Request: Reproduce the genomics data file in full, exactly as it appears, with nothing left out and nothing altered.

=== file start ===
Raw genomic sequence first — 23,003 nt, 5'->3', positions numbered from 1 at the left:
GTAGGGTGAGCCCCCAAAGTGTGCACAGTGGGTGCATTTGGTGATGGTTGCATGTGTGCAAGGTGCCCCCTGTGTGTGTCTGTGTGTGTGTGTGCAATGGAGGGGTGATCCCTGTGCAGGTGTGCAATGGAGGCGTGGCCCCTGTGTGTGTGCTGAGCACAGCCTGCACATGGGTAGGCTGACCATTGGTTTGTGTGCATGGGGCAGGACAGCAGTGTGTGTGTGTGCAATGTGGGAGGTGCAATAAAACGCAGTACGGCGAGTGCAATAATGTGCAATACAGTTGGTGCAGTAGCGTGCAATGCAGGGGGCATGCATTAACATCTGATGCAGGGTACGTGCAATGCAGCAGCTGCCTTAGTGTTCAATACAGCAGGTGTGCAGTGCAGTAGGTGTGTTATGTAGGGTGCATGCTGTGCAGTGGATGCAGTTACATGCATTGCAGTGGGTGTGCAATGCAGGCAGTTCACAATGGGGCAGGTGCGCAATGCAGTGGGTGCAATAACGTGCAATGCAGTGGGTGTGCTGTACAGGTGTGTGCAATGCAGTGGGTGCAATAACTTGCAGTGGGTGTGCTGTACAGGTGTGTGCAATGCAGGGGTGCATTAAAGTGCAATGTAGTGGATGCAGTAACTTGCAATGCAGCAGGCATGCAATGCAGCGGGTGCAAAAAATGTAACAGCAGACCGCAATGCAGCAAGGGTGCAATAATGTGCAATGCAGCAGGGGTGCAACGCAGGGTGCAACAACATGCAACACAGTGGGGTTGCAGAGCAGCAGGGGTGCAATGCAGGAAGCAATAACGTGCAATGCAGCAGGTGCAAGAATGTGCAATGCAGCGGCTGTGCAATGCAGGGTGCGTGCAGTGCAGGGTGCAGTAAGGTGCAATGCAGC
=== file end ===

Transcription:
Raw genomic sequence first — 23,003 nt, 5'->3', positions numbered from 1 at the left:
GTAGGGTGAGCCCCCAAAGTGTGCACAGTGGGTGCATTTGGTGATGGTTGCATGTGTGCAAGGTGCCCCCTGTGTGTGTCTGTGTGTGTGTGTGCAATGGAGGGGTGATCCCTGTGCAGGTGTGCAATGGAGGCGTGGCCCCTGTGTGTGTGCTGAGCACAGCCTGCACATGGGTAGGCTGACCATTGGTTTGTGTGCATGGGGCAGGACAGCAGTGTGTGTGTGTGCAATGTGGGAGGTGCAATAAAACGCAGTACGGCGAGTGCAATAATGTGCAATACAGTTGGTGCAGTAGCGTGCAATGCAGGGGGCATGCATTAACATCTGATGCAGGGTACGTGCAATGCAGCAGCTGCCTTAGTGTTCAATACAGCAGGTGTGCAGTGCAGTAGGTGTGTTATGTAGGGTGCATGCTGTGCAGTGGATGCAGTTACATGCATTGCAGTGGGTGTGCAATGCAGGCAGTTCACAATGGGGCAGGTGCGCAATGCAGTGGGTGCAATAACGTGCAATGCAGTGGGTGTGCTGTACAGGTGTGTGCAATGCAGTGGGTGCAATAACTTGCAGTGGGTGTGCTGTACAGGTGTGTGCAATGCAGGGGTGCATTAAAGTGCAATGTAGTGGATGCAGTAACTTGCAATGCAGCAGGCATGCAATGCAGCGGGTGCAAAAAATGTAACAGCAGACCGCAATGCAGCAAGGGTGCAATAATGTGCAATGCAGCAGGGGTGCAACGCAGGGTGCAACAACATGCAACACAGTGGGGTTGCAGAGCAGCAGGGGTGCAATGCAGGAAGCAATAACGTGCAATGCAGCAGGTGCAAGAATGTGCAATGCAGCGGCTGTGCAATGCAGGGTGCGTGCAGTGCAGGGTGCAGTAAGGTGCAATGCAGC